My Prague My Prague – Justin Quinn
Poet, novelist and translator Justin Quinn has called Prague home since 1992. A professor of English at Charles University and the University of West Bohemia in Plzeň, the Irishman has lived in contrasting parts of the Czech capital, from Malá Strana (which we’ll visit later) to the concrete jungle of Jižní Město. But our tour of Justin Quinn’s Prague begins at another old ‘hood of his, Nusle – specifically at the foot of the Nuselské schody, or Nusle Steps. Why there?
“And there’s quite a lot of them. They go right up the hill from Nusle, which is much more down to earth, to Vinohrady, which is an altogether more elevated neighbourhood.
“And you can’t actually see the top of the steps. It curls around to the left as you’re looking up.”
Frankly it’s been so many years since I’ve been here that I forget how far up it is. But we can see in front of us I guess around 100 metres. How much further does it go?
“We made the bad choice of putting him in a školka [kindergarten] which is up these steps. It seemed very romantic at the start. And then when I did it three times a day it got less romantic.”
You weren’t carrying a buggy or anything up these 200 steps?
“No, thank God. But I sometimes had to drag my son or put him on my shoulders.”
“Well today’s a special day also because we can see somebody training for this run, right here. He’s got his device on his arm to measure I supposes his heart rate. He looks like a very serious customer.
“I’ve never done the run, but I’ve had to run up sometimes, to get my boy out of school. But that was about the height of it.”
You used to live here – was that your first home in Prague?
“My first home in Prague was out in Jižní Město, out in the South Town, up on top of a panelák [prefab apartment block]. Which was a real shock for the system, coming from a leafy suburb of Dublin. This was actually I think our third place.”
How would you characterize this area, Nusle? I always feel because it’s down the hill that it’s kind of gloomy. It’s a place I haven’t lived – and wouldn’t like to because it seems so low-lying and just kind of depressingly “down”.
“I really got to like the grunge when I was here. But in among the grunge there’s all kinds of other stuff going on as well.
“At the bottom of the steps here we can see a very small chapel which seems to be just for graffiti artists and junkies to shoot up behind and dogs to do their business at.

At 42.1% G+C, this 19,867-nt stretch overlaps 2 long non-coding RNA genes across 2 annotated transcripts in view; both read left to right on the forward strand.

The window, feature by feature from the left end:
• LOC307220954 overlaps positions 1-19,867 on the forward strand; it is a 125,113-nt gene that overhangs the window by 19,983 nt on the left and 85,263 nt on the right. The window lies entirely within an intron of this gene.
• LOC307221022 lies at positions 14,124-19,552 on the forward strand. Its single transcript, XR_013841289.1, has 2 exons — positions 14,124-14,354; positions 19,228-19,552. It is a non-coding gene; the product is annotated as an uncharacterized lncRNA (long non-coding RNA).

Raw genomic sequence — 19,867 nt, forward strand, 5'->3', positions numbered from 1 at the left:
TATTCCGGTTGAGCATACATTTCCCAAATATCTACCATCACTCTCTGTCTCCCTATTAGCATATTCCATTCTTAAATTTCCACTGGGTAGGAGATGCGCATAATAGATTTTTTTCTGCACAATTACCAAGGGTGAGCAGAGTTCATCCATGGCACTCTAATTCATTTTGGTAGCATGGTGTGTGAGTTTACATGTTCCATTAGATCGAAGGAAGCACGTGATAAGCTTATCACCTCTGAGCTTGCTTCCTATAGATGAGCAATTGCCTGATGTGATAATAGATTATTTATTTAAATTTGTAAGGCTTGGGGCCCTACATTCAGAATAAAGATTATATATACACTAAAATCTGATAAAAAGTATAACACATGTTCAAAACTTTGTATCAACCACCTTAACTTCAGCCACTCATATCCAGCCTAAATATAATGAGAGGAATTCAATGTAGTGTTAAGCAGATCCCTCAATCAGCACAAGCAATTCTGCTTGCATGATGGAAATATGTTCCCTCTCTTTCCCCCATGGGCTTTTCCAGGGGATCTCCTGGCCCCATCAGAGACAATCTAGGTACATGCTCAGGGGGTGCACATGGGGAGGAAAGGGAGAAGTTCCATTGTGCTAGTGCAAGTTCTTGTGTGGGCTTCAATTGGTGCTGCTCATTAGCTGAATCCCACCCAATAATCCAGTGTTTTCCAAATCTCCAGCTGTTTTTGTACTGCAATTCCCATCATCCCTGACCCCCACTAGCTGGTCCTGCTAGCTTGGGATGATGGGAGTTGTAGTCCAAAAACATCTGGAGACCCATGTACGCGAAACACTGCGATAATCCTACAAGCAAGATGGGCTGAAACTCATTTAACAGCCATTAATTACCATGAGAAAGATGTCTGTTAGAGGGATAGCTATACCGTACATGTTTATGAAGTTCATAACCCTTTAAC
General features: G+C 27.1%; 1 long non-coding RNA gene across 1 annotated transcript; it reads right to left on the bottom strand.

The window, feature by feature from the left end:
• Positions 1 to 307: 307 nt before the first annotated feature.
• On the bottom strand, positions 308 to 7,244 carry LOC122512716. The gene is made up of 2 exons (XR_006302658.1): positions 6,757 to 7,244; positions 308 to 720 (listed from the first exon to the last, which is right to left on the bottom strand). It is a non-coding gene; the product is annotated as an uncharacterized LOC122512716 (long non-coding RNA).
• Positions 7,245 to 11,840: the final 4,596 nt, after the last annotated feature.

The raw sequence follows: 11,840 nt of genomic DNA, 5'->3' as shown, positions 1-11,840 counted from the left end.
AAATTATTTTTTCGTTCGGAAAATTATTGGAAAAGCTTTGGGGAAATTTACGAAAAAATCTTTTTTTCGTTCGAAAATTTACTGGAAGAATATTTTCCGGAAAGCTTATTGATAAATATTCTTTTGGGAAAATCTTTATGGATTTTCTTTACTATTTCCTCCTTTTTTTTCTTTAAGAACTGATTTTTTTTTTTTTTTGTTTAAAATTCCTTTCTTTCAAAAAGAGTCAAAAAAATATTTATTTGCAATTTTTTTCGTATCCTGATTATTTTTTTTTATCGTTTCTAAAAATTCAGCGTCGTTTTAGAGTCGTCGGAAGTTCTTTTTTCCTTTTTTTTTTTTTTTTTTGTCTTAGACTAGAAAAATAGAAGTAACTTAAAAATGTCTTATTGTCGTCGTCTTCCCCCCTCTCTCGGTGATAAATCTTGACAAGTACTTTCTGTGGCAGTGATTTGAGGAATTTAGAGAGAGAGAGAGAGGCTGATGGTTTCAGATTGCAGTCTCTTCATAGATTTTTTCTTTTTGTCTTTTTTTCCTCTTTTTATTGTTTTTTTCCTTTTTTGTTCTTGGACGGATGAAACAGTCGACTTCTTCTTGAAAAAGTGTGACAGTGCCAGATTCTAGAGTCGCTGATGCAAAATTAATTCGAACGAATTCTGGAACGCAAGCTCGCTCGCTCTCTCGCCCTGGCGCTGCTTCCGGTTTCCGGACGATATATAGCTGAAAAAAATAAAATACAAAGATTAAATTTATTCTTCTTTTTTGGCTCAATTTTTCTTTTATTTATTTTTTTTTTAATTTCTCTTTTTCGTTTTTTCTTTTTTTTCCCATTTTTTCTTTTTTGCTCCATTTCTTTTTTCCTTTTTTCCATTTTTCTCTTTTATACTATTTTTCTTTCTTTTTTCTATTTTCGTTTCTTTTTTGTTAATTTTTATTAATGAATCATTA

“But I remember walking back here one Christmas, a few days before Christmas, a very dark evening, and the doors were open and they had it all lit on the inside with candles and there were people kind of spilling outside.
“And it was this, I thought at the time, a kind of secret sect. It did have a sense of conspiracy to it.
“It turned out later that this was the old Catholic church, actually quite new, they broke off in the 19th century. So you’ve got grunge but you’ve also got this.
“Then on the left, as we’re looking up, you have a roubenka. I don’t know what that is in English, but it’s an old-style medieval country house…”
A timber-lined house?
“That sounds pretty good. But it’s right in the middle of industrial Nusle…”
“It’s as though Scotty beamed it down into the middle of Nusle, with trains going by and everything.
“So you have all this collision of different things going on in the place, which I became very affectionate towards.”
You didn’t mind the trains running past all the time, as they are now?
“Well I remember one of the first nights we were in our apartment we had a Czech poet around for a drink. He heard the trains going by and he said, I’ve always dreamed to live beside trains going by. So I thought that was a kind of stamp of approval.”
Did he say why?
“He just stared off into the distance of the night in this kind of poetic way so I wasn’t going to interrogate him on it.”
“[Laughs] Well I didn’t interrogate him on it.”
The second stop on our tour of Justin Quinn’s Prague is a beautiful old house on Šporkova, a quiet corner of Malá Strana. The poet’s wife Tereza Límanová spent her childhood in the building and the couple lived there from the late 1990s to the early 2000s.
“It was a house that was a fascinating place to live in, because it had been rebuilt so many times and there were many architectural features we just couldn’t work out.
“Even when I asked my father-in-law, an architect, what this or that feature was, he just was baffled by it.
“It used originally to be a pavlač, a courtyard with small apartments in it, that was covered in, I know that much. But we couldn’t even trace back when the foundations were set. Sometime in the mists of the 17th century – that’s all we could get.”
“Yes, we went to the cadastral office and looked up the previous owners. My wife’s grandfather bought it in the early ‘60s and before that it was owned by a woman for a few decades.